$6.95 USA Shipping • 90-Day Hassle-Free Returns

Home » Chuan Lian Zi – Sichuan Chinaberry Fruit – Fructus Toosendan

Chuan Lian Zi – Sichuan Chinaberry Fruit – Fructus Toosendan

Showing all 6 results

Chuan Lian Zi

English Name: melia, Sichuan chinaberry fruit, toosendan fruit

Pharmaceutical Name:

Medica Category: Qi-Regulating Herbs

Properties: Chuan Lian Zi enters the Liver, Small Intestines, Stomach, and Urinary Bladder channels; it is bitter in nature and cold in temperature.

What is Chuan Lian Zi?:

The Chinese Herb Chuan Lian Zi is the dried, cracked fruit of the Sicuhan chinaberry (Melia tossendan Sieb. et. Zucc.), a species of deciduous tree in the Meliaceae (mahogany) family that grows in the mountain valleys of South-Central China. The berries (which are considered toxic—6 to 8 fresh berries consumed can provoke adverse reactions—see **safety note below) from this tree are harvested in the fall, sun-dried, and then cracked open for use as medicine.

Traditional Chinese Medicine (TCM) Therapeutic Actions of Chuan Lian Zi:

Chuan Lian Zi moves stagnant Liver qi and relieves pain. In addition, it is cold in temperature, which makes it a good choice for addressing abdominal and hypochondriac pain with heat signs (e.g. irritability and insomnia). Salt-fried Chuan Lian Zi goes to the lower jiao to address hernial pain with heat signs (as in the formula Dao Qi Tang).

Chuan Lian Zi kills parasites—especially roundworms and hookworms—and relieves pain. It can also be used topically to address fungal infections of the scalp by grinding it into a powder and mixing it with sesame oil.

**safety note—Chuan Lian Zi in its raw form is slightly toxic and should only be used in small doses and under the supervision of a trained TCM practitioner. (n.b. dry-frying it reduces its irritating effect on the gastrointestinal system). A full discussion of adverse reactions and TCM formulations for treating overdose can be found on pp. 503-4 of Chen & Chen.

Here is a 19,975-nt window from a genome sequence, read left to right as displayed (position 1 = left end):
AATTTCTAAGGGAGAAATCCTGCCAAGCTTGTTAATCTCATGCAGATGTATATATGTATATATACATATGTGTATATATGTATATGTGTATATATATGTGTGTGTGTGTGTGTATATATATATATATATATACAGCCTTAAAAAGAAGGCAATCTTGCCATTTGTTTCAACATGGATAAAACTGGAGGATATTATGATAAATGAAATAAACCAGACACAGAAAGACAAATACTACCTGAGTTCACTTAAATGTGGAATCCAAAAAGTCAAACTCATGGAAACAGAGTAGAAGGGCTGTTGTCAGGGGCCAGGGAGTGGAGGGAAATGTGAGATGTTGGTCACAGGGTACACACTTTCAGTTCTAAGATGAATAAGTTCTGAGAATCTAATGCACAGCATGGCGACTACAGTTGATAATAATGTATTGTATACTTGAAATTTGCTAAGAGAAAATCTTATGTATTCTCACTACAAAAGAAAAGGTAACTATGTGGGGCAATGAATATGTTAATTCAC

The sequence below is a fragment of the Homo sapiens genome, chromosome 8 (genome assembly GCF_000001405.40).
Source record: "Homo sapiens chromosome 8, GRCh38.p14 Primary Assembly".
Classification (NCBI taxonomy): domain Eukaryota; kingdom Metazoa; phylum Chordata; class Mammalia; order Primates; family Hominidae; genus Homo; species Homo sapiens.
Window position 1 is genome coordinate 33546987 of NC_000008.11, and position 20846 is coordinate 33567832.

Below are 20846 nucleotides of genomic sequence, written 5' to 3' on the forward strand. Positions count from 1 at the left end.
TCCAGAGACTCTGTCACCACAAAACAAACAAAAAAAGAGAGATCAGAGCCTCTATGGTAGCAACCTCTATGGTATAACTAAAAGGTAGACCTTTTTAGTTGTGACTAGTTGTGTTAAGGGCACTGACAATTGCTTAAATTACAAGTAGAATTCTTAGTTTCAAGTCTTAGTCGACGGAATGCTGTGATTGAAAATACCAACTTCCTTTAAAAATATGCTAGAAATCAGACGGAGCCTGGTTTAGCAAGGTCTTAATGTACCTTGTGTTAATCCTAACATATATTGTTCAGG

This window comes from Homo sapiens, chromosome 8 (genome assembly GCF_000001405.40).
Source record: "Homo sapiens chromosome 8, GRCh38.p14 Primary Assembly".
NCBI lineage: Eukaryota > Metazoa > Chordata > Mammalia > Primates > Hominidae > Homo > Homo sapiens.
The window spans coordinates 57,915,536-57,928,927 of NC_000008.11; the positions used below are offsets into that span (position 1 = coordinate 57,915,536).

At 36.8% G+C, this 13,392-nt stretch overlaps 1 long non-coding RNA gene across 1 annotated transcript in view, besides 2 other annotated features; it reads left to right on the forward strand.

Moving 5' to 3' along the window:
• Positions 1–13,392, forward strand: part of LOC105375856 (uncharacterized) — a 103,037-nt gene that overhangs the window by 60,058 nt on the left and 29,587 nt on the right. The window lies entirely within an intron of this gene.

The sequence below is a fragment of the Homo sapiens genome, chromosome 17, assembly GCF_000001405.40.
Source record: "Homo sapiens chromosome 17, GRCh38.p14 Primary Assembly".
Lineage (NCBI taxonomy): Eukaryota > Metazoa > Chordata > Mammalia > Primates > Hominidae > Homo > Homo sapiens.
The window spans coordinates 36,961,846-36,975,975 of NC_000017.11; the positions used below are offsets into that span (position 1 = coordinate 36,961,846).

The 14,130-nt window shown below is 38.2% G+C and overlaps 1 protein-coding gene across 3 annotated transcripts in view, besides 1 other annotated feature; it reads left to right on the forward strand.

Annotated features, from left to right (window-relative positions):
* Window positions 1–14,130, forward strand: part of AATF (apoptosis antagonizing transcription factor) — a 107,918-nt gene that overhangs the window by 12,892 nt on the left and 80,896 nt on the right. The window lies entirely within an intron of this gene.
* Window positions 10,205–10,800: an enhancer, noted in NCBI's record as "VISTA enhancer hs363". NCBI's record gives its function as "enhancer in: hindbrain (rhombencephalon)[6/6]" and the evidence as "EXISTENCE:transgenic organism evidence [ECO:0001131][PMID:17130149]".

Articles Related To Tag: Chuan Lian Zi – Sichuan Chinaberry Fruit – Fructus Toosendan

  • Passion Statement
    Passion Statement

    While some are interested in careers earn more money, my path was different. I was led to advocacy that led me to a career in the nonprofit. I have always been drawn to giving back in my community. I grew up in the Philippines so helping to me is a wat of life. When I…

  • The Influence of Yin-Yang Theory in Traditional Chinese Medicine on Diagnosis and Treatment
    The Influence of Yin-Yang Theory in Traditional Chinese Medicine on Diagnosis and Treatment

    The core theory of Traditional Chinese Medicine (TCM) is established on the foundation of Yin-Yang theory. It is believed that Yin and Yang are opposite, mutually restrictive and interdependent in their relationship. Yin-Yang theory deeply influenced not only the core philosophies of Chinese Taoism and Confucianism but also profoundly shaped TCM’s diagnostic and therapeutic approaches.…

  • Qi: The Vital Energy in Traditional Chinese Medicine
    Qi: The Vital Energy in Traditional Chinese Medicine

    January-March 2024 Inclusive Qi: Accessible Health Traditional Chinese Medicine (TCM) stands as a testament to the interconnectedness of the body, mind, and spirit, with its core principle being the elusive yet omnipresent concept of “Qi”. Qi is harmoniously balanced, there is good health. Energy is free to move and transform- that can mean many different…

  • Herbal Medicine: Nature’s Pharmacy in Traditional Chinese Medicine
    Herbal Medicine: Nature’s Pharmacy in Traditional Chinese Medicine

    Traditional Chinese Medicine (TCM) is a holistic healthcare system with deep historical roots that span thousands of years. One of its integral components is herbal medicine, often referred to as nature’s pharmacy. Understanding the use of herbal remedies in TCM and their role in promoting health and treating various health issues provides insights into a…

  • Hawthorn Fruit’s Chemical Background for Reducing Liver Ailments
    Hawthorn Fruit’s Chemical Background for Reducing Liver Ailments

    Extracts from hawthorn are beneficial against cancer, fibrosis, inflammation, fat deposition, and hepatic toxicity. Hawthorn extracts may have their pharmacological effects primarily from decreased hepatic oxidative stress, which inhibits excessive reactive oxygen species (ROS) attack and subsequently promotes the recovery of hepatocellular function. Its modulatory role in hepatic pathologic conditions also involves the regulation of…